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UMB plans medical cannabis graduate degree

The commission overseeing Maryland’s nascent medical marijuana industry will release Wednesday the names and rankings of the top-20 grower applicants and top-30 processor applicants. But those not selected also would like to see information about how applicants were selected, such as the scoring and evaluation of each application. (Thinkstock)

The University of Maryland, Baltimore has proposed a Master of Science in Cannabis Science and Therapeutics. (Thinkstock)

The University of Maryland, Baltimore would become the first university in the country to offer a graduate degree in cannabis therapeutics under a proposal granted preliminary approval Tuesday by a committee of the University System of Maryland Board of Regents.

Already a billion-dollar industry, medical cannabis is a lucrative and fast-growing field that has a need for experts. Medical cannabis is legal in Maryland. 

“There are no other master of science programs in medical cannabis,” Leah Sera, who presented the program to the regents, said. “It is going to set the bar for programs that follow in terms of innovation and excellence. And the University of Maryland could be known nationally or even worldwide as a center of excellence in medical cannabis training.”

After receiving approval from the Education Policy and Student Life Committee, the proposed program moves on to the full Board of Regents. It must also be approved by the Maryland Higher Education Commission.

The program targets a broad swath of the industry, including health care practitioners, scientists and policy professionals.

“Graduates of this program will be able to support patients in Maryland and the medical cannabis industry with expertise regarding the science and therapeutics of the cannabis plant,” Sera said. “They will also be able to add to existing clinical and scientific research, as well as contribute to the development of well-informed policy related to medical cannabis.”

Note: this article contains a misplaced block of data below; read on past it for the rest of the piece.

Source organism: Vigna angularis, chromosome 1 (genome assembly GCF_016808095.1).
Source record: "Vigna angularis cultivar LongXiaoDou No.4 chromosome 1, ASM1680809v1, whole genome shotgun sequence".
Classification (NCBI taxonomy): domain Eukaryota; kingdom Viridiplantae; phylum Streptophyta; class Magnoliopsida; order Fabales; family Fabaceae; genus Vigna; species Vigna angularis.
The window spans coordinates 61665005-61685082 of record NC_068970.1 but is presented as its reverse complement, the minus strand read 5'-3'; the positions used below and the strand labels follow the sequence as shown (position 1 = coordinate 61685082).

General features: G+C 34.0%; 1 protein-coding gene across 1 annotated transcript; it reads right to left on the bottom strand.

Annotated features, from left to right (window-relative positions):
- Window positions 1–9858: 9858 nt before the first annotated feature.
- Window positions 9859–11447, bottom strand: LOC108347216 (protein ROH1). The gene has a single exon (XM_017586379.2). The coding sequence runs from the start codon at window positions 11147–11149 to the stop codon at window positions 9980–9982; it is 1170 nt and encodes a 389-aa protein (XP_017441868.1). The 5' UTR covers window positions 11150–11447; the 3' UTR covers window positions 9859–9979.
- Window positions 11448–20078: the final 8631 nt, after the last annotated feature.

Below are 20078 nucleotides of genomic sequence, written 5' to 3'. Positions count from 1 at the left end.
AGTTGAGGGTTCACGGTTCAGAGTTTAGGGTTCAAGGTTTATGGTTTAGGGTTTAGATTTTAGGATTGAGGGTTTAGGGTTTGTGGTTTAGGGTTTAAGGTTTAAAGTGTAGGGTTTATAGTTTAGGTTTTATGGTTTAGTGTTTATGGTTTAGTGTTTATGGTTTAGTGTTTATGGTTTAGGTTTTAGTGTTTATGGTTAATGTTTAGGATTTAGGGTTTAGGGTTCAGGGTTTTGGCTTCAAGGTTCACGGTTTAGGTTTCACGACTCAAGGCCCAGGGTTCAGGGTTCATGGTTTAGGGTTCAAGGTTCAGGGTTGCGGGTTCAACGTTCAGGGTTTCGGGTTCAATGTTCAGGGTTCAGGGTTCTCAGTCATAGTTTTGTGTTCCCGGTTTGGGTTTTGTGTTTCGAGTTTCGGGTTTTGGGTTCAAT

The University of Maryland, Baltimore also took pains to make sure that the program meets legal muster.

“This program has been extensively reviewed by the attorney general’s office to be certain that it is compliant with Maryland and federal law,” said Bruce Jarrell, the university’s provost.

Regent D’Ana Johnson said she was originally inclined to vote against the proposal but was swayed by its merits and by the presentation. Another regent, William T. “Bill” Wood, voted for the program but suggested that the program add the word “medical” to ensure that there was no confusion that this was not related to recreational marijuana.

The proposal calls for a two-year program where students would earn 30 credits toward a Master of Science in cannabis science and therapeutics. The program would be based in the university’s graduate school, with heavy support from the School of Pharmacy.

The learning would take place in what is called a “blended” approach of using both in-person and online classes as well as live and recorded materials.

The program would be mostly based at the Universities at Shady Grove but include some classes at the university’s main Baltimore campus.

If all approvals are granted, the university plans to begin offering the program this fall.

Other programs approved

The Education Policy and Student Life Committee advanced three other program proposals to the full Board of Regents.

Towson University wants to add two master’s programs to its fine arts catalog: a Master of Arts in dance instruction and a Master of Music in music pedagogy.

Bowie State University hopes to add a Bachelor of Science in chemistry, something that has become more feasible since it opened a new science building two years ago.

The program at the historically black college could add more black chemists to a field where they have very little representation.

Johnson admitted during the discussion about the program that she had originally wanted to get her bachelor’s in chemistry, but the organic chemistry class inspired her to pick law instead. Still, she was excited about the prospects of the new program.

“When I read this proposal, I wrote in the margins, ‘Yes! Yes! Yes!’” she said. “We need to make sure they graduate and that we have a big, big wide open area for black chemists in our country.”


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